- Michelle Sirois Silver
how small art restored my sanity!
I totally get why Jeff Koons works with a team of fabricators!
I’m known for my hand hooked art but what you didn’t know is that some parts of the process are just plain hard and a little soul crushing!
When a studio visitor asks how long it takes to make one piece I explain how over several months I work on 2-3 pieces at one time…if the visitor digs a little deeper they will learn that when I work to a deadline there is little room for failure. Or when I complete a body of work several months will pass before I pick up my rug hook again. Sometimes I experience burn out. All that’s just one part of the equation though. The other part is that the making of the work is slower than the thinking mind and there’s the rub.
IT ONLY APPEARS SPONTANEOUS
My hand hooked work is a combination of conceptual, technical, and material. The research and design stages are the most inspiring phase. Developing the concept, sourcing materials, and sampling different techniques and materials is highly creative and filled with possibility. However, making the work is a different matter. It requires a mindset shift that moves from growth to fixed and it’s often bookended with a looming exhibition deadline. Hand hooking is a technique where being spontaneous is difficult; even my hand hooked broken lines are planned and manipulated to appear spontaneous. During the making I explore relationships between the elements as I apply colour, texture, and value and the ways they influence a line or shape. I may spend several hours applying one colour, hand hook a 12” x 12” area, only to pull it out because the value is too dark or light – it’s a lesson in detachment!
It has taken me several years to understand why I feel conflicted and restricted by a technique and materials I love working with. I try to not overthink it and I’ve come to accept that it is what it is. It takes thousands of hours to hand hook tens of thousands of loops that go into the creation of a series. My most recent series Recovery Method took four years to complete (2012-2016), you do the math.
But the one thing I can’t dismiss is the need for balance in my art practice. My solution – find balance between the need to work my creative muscles and the necessary tedium of executing a large work. That balance came in the form of making small art.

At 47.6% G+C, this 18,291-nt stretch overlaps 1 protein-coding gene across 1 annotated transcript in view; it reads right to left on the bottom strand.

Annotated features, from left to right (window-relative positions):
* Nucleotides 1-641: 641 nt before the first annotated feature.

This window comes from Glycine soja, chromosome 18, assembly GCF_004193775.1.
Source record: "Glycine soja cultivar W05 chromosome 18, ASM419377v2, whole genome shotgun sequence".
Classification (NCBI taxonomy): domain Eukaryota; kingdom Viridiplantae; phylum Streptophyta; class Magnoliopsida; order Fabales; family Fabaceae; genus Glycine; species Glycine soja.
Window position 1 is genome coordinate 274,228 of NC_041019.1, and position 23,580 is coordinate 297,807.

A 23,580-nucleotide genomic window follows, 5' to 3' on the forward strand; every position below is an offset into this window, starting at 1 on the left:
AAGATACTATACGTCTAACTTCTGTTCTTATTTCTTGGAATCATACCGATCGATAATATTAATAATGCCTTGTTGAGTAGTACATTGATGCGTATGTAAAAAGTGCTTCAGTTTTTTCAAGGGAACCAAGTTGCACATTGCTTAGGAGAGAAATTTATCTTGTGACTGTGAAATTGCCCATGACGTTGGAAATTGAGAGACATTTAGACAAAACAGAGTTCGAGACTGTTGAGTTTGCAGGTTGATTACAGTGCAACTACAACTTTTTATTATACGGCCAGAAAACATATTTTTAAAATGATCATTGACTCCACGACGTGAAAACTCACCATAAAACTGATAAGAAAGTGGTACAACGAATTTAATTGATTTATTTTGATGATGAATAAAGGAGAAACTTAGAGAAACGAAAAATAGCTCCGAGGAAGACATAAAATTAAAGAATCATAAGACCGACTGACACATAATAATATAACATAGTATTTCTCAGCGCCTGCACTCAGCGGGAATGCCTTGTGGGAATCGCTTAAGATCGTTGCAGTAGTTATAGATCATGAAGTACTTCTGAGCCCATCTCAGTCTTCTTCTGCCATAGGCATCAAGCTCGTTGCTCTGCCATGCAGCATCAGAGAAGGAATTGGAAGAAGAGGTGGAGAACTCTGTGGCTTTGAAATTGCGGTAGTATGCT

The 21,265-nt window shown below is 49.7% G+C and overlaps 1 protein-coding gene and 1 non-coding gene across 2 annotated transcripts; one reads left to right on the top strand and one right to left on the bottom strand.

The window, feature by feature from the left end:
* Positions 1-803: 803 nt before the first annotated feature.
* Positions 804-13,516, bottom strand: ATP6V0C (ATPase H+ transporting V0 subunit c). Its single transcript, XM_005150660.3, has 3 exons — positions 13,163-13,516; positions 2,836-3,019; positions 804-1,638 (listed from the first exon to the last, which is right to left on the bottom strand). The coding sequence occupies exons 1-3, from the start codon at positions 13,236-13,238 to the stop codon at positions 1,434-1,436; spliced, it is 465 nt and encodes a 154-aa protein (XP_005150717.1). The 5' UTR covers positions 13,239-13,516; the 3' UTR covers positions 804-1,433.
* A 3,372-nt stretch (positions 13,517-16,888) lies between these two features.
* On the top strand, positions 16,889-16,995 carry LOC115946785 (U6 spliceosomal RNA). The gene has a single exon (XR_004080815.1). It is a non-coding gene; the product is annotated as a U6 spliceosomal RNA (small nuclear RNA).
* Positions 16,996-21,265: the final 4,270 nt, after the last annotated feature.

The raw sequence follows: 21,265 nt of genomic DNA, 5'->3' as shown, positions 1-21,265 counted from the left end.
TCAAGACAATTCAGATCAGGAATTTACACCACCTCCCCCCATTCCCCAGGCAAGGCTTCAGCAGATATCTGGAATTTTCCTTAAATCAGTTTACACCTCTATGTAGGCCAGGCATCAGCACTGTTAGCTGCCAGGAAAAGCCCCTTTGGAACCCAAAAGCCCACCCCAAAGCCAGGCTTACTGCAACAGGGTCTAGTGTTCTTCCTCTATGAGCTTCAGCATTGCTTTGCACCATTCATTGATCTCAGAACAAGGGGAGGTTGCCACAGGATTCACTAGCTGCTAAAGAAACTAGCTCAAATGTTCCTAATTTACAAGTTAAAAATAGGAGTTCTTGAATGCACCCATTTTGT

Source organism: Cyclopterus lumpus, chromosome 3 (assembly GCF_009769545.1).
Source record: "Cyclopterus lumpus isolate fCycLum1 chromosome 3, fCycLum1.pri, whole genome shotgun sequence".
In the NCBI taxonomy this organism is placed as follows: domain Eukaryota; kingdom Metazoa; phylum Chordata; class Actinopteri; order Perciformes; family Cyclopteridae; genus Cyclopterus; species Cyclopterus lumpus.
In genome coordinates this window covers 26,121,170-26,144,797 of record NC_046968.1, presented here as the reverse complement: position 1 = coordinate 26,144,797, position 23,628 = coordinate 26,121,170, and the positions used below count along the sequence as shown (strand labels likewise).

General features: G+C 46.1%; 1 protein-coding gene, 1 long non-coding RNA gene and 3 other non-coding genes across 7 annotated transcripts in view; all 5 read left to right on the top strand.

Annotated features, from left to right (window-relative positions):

MAKING SMALL ART SAVED MY ART PRACTICE
I love making small art works and because it came so easily it feels as if I simply fell into it. But major shifts in an art practice don’t happen in a vacuum. The intersection of several things came into play: going to galleries and seeing small art work by other artists, conversations about spontaneity, learning how to make deconstructed screen prints, the physical process of making the hand hooked work, and the need to a find balance.
When I make small art work I remove the precious from the making process, something
I find impossible to do with the hand hooked work. I work with intention but the outcome is unknown. I can hold the entire work in my hands and with a single glance I can see everything that is going on.
The making of these small works is a lesson in detachment. I begin with 2-3 pieces of fabric: a deconstructed screen print on cotton or silk, a piece of vintage fabric, and a contrasting coloured fabric.
As I work through the making process (over several weeks) I apply different techniques to the deconstructed screen print including machine and hand stitch, collage, discharge, resist, stamping, and paint. Each newly applied process informs the next step. It's a physically and mentally liberating experience.
Before I apply the first process I cut up the deconstructed screen print into several rectangles and/or squares. I re-order the pieces and stitch them together into a square or a rectangle and even into a long scroll like piece. A process is then applied, I often start with several machine-stitched lines that move across the entire piece of fabric. The fabric is cut up again, re-ordered and stitched. I may do this 3-5 times using a different applied process each time. Working in this way creates a space where I can detach from the outcome and explore new possibilities.
The final stage is the finishing. Here for the last time, the large piece of fabric is cut into several smaller pieces, trimmed, embellished with hand stitch, acrylic ink, and stamps. The overlapping processes inform each piece and a cohesive body of small work is completed.
I am left feeling inspired by the spontaneity of the relationships created when line, shape, colour, value, and texture intersect. Small work is the equalizer that creates space where I can contemplate and consider the direction I will take with my next body of hand hooked art.